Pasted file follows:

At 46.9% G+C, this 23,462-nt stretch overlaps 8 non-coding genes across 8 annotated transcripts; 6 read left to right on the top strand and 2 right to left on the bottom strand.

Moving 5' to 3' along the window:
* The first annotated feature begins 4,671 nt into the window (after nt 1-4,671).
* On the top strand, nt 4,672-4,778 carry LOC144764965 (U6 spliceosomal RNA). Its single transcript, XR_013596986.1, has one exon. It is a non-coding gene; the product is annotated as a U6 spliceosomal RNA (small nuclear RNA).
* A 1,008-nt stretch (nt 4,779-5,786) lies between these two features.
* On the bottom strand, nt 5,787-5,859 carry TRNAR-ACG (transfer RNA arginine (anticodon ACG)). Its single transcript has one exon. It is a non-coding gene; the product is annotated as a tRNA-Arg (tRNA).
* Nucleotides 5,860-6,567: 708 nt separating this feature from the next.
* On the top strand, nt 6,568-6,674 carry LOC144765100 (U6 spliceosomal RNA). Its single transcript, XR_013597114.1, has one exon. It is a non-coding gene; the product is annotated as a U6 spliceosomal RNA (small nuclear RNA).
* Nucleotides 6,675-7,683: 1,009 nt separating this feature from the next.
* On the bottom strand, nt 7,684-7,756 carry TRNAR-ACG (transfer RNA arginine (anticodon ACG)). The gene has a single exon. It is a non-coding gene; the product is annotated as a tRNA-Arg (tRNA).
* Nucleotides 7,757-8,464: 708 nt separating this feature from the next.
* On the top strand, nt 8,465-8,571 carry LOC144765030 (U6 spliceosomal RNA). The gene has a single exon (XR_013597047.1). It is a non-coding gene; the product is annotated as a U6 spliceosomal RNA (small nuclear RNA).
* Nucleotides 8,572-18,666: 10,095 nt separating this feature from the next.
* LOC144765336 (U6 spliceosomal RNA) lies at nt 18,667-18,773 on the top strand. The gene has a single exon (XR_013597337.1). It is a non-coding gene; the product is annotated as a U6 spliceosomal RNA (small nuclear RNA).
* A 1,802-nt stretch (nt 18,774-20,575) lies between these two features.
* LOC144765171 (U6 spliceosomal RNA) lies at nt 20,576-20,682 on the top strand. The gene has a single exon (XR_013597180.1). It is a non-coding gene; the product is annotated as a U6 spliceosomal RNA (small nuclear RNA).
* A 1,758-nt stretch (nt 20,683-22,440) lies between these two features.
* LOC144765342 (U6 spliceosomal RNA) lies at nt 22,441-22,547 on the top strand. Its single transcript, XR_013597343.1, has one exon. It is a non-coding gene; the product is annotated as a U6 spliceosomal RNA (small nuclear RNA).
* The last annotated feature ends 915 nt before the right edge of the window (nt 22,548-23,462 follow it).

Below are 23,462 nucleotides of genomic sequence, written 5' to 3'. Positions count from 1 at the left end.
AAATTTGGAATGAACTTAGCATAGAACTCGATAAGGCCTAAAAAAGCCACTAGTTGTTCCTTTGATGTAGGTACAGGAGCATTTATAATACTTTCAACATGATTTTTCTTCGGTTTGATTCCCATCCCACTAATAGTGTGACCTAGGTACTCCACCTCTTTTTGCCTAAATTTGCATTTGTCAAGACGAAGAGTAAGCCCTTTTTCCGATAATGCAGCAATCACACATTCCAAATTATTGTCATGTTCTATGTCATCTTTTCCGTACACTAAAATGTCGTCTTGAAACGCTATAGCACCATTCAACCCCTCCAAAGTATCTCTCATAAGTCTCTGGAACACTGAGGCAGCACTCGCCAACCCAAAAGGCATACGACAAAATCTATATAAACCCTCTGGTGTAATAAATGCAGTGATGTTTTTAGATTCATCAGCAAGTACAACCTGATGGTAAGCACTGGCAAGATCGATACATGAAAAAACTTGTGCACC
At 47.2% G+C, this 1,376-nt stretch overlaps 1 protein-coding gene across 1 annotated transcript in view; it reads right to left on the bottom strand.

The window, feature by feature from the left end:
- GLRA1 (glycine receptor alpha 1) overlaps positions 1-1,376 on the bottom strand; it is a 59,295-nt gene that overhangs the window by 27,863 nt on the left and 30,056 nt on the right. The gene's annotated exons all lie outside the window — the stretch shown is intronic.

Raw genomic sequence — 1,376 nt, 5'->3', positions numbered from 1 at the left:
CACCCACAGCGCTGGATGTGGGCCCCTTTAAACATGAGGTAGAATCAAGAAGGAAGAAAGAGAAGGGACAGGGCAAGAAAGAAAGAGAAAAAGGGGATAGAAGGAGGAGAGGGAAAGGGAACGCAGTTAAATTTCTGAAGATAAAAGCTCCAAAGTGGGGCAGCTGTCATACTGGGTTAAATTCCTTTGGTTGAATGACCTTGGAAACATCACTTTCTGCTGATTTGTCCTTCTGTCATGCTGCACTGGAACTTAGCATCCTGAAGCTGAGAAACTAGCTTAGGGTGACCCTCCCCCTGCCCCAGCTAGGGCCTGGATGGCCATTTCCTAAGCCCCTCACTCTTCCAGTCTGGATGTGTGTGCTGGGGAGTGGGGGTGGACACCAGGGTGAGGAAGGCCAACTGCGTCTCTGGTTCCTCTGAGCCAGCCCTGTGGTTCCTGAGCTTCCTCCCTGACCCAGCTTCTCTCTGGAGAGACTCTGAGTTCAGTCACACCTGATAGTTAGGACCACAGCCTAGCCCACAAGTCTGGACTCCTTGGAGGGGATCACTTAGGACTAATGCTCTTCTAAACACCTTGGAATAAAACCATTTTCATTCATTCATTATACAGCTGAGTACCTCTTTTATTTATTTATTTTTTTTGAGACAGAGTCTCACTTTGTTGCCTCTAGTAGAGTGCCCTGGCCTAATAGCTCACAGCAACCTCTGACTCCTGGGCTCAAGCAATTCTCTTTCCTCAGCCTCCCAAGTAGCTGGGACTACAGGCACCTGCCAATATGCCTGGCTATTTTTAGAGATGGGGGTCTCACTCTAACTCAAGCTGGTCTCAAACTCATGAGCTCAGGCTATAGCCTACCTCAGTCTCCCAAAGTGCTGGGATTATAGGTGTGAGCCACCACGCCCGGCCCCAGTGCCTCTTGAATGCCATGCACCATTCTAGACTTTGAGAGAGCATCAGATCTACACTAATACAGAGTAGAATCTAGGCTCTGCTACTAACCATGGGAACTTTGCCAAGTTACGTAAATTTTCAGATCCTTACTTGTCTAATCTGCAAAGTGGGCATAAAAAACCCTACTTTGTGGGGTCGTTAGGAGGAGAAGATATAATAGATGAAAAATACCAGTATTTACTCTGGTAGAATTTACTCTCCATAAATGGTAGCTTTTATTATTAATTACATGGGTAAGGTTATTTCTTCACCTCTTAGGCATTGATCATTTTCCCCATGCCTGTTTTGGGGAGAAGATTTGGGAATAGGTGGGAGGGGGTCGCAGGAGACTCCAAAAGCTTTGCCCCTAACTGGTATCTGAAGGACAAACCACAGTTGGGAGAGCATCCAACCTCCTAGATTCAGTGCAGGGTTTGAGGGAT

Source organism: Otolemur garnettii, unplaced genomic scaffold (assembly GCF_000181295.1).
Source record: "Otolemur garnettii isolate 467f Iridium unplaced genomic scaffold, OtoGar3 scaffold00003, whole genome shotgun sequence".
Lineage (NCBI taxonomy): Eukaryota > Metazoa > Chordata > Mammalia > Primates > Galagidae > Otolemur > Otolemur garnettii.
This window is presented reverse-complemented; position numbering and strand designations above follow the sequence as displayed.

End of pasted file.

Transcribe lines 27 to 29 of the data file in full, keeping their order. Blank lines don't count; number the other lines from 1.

Source organism: Otolemur garnettii, unplaced genomic scaffold (assembly GCF_000181295.1).
Source record: "Otolemur garnettii isolate 467f Iridium unplaced genomic scaffold, OtoGar3 scaffold00003, whole genome shotgun sequence".
Lineage (NCBI taxonomy): Eukaryota > Metazoa > Chordata > Mammalia > Primates > Galagidae > Otolemur > Otolemur garnettii.